Background: Polyethylene Glycol (PEG) is a solvent and used in a wide range of biomedical applications. Many fatty-acid-based molecules cannot be administered without a solvent in vivo. PEG can be used to dissolve compounds to make them water soluble. However, the effect of PEG on the cardiovascular system has not been studied. In this study, we evaluated the effect of PEG on the cardiovascular system in rat models. Methods: Twenty male Sprague-Dawley rats weighing 250-300 g were used in this study. The control group (10 rats) were injected intraperitoneally with 0.5 ml of 5% D/W in normal saline and the second group (10 rats) with PEG 400, 2 ml/kg ip, twice a day for 1 week. After 4 weeks, the rats underwent general anesthesia and a 1.4 French ultra miniature pressure volume catheter (Millar catheter) was placed in the left ventricle via the right carotid artery to measure comprehensive hemodynamic data. The data were analyzed with PVAN pressure-volume analysis software. Results: All the systolic and diastolic parameters were similar in both groups except for the effective arterial elastance (Ea), which was decreased in the PEG group. There were no significant differences in maximum (dp/dtmax) and minimum (dp/dtmin) development of pressure stroke work, cardiac output, ejection fraction, end systolic volume (Ves), and end diastolic volume. Conclusions: We have demonstrated that PEG, as a solvent, decreases Ea in rats in comparison to a placebo. Therefore, PEG as a solvent should be used cautiously in the cardiovascular research.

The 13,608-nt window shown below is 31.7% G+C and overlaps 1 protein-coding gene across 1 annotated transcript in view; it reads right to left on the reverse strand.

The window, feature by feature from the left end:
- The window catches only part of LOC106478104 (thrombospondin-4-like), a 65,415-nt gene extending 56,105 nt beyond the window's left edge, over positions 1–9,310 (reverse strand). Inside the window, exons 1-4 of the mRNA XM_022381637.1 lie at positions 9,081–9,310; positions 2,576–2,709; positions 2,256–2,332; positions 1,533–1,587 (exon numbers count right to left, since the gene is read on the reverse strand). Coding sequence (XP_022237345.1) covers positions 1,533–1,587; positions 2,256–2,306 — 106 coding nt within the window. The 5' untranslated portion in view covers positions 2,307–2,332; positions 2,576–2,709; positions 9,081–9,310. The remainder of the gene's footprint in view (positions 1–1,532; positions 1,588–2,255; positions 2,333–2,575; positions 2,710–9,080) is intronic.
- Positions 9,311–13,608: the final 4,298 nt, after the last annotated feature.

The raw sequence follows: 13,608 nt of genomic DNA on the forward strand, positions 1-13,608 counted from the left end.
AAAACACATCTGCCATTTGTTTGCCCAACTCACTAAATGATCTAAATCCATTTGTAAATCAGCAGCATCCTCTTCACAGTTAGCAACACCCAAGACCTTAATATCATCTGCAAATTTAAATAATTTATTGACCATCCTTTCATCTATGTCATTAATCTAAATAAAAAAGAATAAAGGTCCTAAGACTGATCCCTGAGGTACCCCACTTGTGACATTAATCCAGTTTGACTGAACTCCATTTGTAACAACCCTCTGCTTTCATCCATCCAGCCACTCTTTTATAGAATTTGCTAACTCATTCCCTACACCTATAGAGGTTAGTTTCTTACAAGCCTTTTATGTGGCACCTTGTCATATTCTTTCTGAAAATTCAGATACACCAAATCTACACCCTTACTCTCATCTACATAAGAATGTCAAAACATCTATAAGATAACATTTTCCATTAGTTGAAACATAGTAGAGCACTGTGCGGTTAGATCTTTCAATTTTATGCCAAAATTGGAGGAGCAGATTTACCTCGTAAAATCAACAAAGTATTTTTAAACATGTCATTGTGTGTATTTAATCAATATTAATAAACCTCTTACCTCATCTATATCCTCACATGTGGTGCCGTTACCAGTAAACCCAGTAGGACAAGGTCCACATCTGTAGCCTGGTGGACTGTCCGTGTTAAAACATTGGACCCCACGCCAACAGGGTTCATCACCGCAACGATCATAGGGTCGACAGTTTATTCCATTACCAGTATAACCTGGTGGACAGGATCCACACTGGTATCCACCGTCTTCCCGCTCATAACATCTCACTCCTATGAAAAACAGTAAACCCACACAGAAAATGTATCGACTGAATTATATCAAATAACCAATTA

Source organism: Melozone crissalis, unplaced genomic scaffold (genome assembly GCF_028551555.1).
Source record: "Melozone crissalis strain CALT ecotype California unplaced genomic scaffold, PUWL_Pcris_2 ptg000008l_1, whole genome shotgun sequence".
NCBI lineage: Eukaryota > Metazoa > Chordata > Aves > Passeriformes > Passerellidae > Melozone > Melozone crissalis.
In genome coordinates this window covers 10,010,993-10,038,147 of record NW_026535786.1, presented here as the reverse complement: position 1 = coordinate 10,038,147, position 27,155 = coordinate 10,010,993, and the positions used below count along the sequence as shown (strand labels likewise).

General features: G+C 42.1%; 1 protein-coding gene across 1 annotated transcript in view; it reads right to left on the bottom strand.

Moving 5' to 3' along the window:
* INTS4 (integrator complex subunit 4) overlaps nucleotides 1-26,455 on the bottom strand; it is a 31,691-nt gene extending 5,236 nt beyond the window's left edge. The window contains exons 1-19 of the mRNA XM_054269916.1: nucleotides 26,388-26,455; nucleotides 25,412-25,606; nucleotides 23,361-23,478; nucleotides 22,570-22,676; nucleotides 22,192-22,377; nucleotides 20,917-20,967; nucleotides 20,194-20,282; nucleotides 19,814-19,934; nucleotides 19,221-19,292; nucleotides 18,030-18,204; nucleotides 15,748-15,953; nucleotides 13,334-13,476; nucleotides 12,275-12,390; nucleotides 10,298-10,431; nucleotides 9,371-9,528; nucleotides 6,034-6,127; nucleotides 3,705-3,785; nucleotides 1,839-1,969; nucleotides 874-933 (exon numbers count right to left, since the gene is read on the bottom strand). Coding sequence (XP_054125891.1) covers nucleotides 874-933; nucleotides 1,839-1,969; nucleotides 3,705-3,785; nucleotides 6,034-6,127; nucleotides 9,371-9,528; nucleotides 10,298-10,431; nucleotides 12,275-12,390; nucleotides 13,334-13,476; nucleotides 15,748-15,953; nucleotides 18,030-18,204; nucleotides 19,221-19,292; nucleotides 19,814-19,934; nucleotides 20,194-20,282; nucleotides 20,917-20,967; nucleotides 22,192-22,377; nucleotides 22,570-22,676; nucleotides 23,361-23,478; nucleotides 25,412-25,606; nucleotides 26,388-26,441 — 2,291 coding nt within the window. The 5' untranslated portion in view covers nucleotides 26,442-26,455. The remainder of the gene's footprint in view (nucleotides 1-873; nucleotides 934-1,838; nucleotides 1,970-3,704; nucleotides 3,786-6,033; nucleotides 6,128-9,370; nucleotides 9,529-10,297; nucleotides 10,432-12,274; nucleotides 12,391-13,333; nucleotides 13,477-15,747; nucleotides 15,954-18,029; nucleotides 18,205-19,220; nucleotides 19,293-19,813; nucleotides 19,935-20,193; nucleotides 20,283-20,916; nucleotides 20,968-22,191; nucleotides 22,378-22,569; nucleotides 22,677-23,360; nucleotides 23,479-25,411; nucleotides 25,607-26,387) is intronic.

- Animal study
- Polyethylene glycol
ASJC Scopus subject areas
- Cardiology and Cardiovascular Medicine